Yesterday the NYC HPD celebrated the opening of a brand new affordable housing development in Richmond Hill. The development is comprised of two different sections: Richmond Place and the Richmond Hill Senior Living Residence. Richmond Place consists of 117 new affordable units for low-income families. And the Richmond Hill Senior Living Residence has 65 units specifically for older New Yorkers. According to the HPD, “Both were constructed on a Remediated Brownfield Location and are now energy-efficient affordable housing developments.”
The seven-story building has studio, one-, two- and three-bedroom units priced between $785 and $1,175 a month. The city broke ground on this development way back in 2011. Click through for more exterior and interior photos of the finished product. GMAP
Don’t bring a black-and-white camera. This Sunday, the 26th Annual Phagwah-Holi Parade will fill the streets of Richmond Hill with color, music and glee. If the weather is good, at least 50,000 revelers will celebrate this Indo-Caribbean-Hindu religious holiday by singing, riding floats and throwing powder, perfume and water at each other in a good-natured fashion. (One popular red dye, called ”abeer,” symbolizes the blood of tyrannical King Kiranya, who was burnt alive by his son to avenge the suffering he had inflicted on his people.) The parade formation will begin at around 10 am in the vicinity of Liberty Avenue and 133rd Street. Participants will then proceed to 125th Street and head to Smokey Oval Park at 92nd Avenue, where music and cultural performances will take place until about 6 pm.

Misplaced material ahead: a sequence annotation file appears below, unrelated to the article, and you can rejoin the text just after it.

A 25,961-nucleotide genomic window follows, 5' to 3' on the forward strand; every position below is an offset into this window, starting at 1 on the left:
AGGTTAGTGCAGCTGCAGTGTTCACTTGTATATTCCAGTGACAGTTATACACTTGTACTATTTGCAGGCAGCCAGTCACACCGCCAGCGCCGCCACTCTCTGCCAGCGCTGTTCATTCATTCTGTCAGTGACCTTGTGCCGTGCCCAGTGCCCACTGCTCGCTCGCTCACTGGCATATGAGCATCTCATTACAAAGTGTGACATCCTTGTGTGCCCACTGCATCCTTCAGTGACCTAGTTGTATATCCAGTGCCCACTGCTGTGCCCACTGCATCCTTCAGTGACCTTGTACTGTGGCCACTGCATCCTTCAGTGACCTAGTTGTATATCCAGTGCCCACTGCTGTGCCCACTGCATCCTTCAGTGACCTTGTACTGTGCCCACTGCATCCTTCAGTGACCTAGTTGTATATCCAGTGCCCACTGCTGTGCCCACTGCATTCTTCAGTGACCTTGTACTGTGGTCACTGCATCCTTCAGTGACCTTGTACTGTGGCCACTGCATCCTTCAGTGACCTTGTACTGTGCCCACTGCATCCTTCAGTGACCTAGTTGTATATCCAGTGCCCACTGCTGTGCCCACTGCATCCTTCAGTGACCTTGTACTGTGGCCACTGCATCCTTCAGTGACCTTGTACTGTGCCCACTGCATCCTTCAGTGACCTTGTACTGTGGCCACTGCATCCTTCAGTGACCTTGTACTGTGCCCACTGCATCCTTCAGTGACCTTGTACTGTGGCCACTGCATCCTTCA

Details: Phagwah Parade, Liberty Avenue, starting at 133rd Street, Richmond Hill, March 16th, 10 am to 6 pm, free.
Richmond Hill residents are launching a new community garden called “Love, Life and Liberty” which is centered around cancer wellness. The 2,075-square-foot parcel, at the corner of 107th Avenue and 124th Street, is city owned and has been vacant for 25 years. Residents are taking over the space with plans to grow anti-cancer herbs, flowers and plants. They also hope to cultivate conversations about cancer wellness, and are designing a community mural with an female artist who has lost her father to cancer.
The group is currently working with GreenThumb and the Department of Citywide Administrative Services with a goal to launch with a fundraising garden party on March 8th, 2014. If you are interested in helping get this community space off the ground, sign up here.